Additionally, if a business presence is not present within China, a local representative or local agency must take charge of PIPL compliance.
Chapter IV: Individual’s Rights to their Personal Information
Under PIPL, individuals have the right to control how and where their data is being stored. Individuals can:
- Know how their personal data is being used, and limit or refuse the handling of their data
- Consult and copy their personal information within a timely manner
- Correct their personal information when they find it is incorrect or incomplete
- Request information about how personal information is handled
Additionally, organizations must provide convenient ways for individuals to exercise the above rights.
Chapter V: Personal Information Handler’s Responsibilities
Organizations that handle personal information must meet the following duties:
- Formulate internal personal information management structures and rules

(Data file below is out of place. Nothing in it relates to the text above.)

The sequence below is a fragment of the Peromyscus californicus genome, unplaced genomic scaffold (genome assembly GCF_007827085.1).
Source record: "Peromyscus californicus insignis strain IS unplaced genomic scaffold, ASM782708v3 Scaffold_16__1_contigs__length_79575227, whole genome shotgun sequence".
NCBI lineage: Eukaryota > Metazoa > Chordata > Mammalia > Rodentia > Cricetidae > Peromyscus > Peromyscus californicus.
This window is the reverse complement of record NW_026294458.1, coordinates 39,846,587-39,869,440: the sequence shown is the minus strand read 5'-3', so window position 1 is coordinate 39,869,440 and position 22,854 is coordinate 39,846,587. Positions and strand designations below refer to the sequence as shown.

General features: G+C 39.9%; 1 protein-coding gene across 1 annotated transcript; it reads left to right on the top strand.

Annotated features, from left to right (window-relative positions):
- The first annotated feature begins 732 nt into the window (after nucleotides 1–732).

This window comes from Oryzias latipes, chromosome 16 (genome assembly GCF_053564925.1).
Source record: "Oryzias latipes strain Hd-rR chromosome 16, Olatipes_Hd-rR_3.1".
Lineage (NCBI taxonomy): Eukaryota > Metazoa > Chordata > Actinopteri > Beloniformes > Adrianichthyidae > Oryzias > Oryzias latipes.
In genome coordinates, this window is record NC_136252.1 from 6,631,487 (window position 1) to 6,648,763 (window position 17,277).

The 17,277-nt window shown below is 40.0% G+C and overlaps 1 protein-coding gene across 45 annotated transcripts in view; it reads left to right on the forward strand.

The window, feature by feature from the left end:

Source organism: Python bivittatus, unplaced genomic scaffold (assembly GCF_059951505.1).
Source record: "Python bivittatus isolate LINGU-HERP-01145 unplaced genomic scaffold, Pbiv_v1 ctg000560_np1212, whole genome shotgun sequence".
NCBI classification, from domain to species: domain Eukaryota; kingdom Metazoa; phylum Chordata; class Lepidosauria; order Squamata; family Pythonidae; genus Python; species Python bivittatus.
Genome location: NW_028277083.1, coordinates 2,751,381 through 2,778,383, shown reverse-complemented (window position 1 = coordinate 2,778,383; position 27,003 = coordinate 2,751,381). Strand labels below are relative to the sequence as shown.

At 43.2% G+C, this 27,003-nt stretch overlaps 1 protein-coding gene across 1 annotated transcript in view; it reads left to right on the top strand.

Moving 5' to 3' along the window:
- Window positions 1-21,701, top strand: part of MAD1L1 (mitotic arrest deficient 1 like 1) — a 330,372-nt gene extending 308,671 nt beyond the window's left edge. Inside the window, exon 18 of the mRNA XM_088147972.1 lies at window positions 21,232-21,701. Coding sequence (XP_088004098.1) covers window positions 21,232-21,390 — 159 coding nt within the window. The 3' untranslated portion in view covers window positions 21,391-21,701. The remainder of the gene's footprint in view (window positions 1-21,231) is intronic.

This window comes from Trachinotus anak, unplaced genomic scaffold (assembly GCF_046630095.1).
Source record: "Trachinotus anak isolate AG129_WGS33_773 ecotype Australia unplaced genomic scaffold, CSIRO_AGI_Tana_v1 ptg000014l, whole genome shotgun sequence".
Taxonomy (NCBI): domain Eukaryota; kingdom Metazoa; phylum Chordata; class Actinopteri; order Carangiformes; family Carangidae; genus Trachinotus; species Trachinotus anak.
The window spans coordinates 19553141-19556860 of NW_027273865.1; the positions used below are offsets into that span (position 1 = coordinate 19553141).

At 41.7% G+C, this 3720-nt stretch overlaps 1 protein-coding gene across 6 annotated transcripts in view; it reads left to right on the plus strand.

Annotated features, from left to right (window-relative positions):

- Implement categorized management of personal information
- Utilize proper security measures like encryption and data deidentification
- Limit personal information handling and conduct employee security training
- Organize security incident response plans
- Engage in regular audits of their personal information
- Conduct consistent personal information protection impact assessments as information is handled
There are also additional transparency requirements for complex businesses with large user bases.
Violating PIPL requirements may result in fines or other corrective actions. A breach of PIPL will most likely result in an order to comply, as well as a request for any “unlawful income” generated. If this is ignored, violators can expect fines of up to 1 million yuan ($150,000). A fine for the individual responsible for compliance, or lack thereof, can reach up to 100,000 yuan ($15,000).
For cases that are deemed “serious,” fines of up to 50 million yuan ($7.5 million) or 5% of the company’s annual turnover may be demanded. Certain licenses or operations may also be revoked.
Becoming compliant with PIPL, even if you have not received communication regarding noncompliance, is essential. PIPL came into effect in November of 2021, but many companies are still working to maintain compliance.
If you are looking for solutions to reach PIPL compliance, check out the TokenEx Personal Information Compliance Solution. Our Tokenization platform successfully pseudonymizes data while maintaining its business utility. If you’re struggling with personal information compliance, read more here: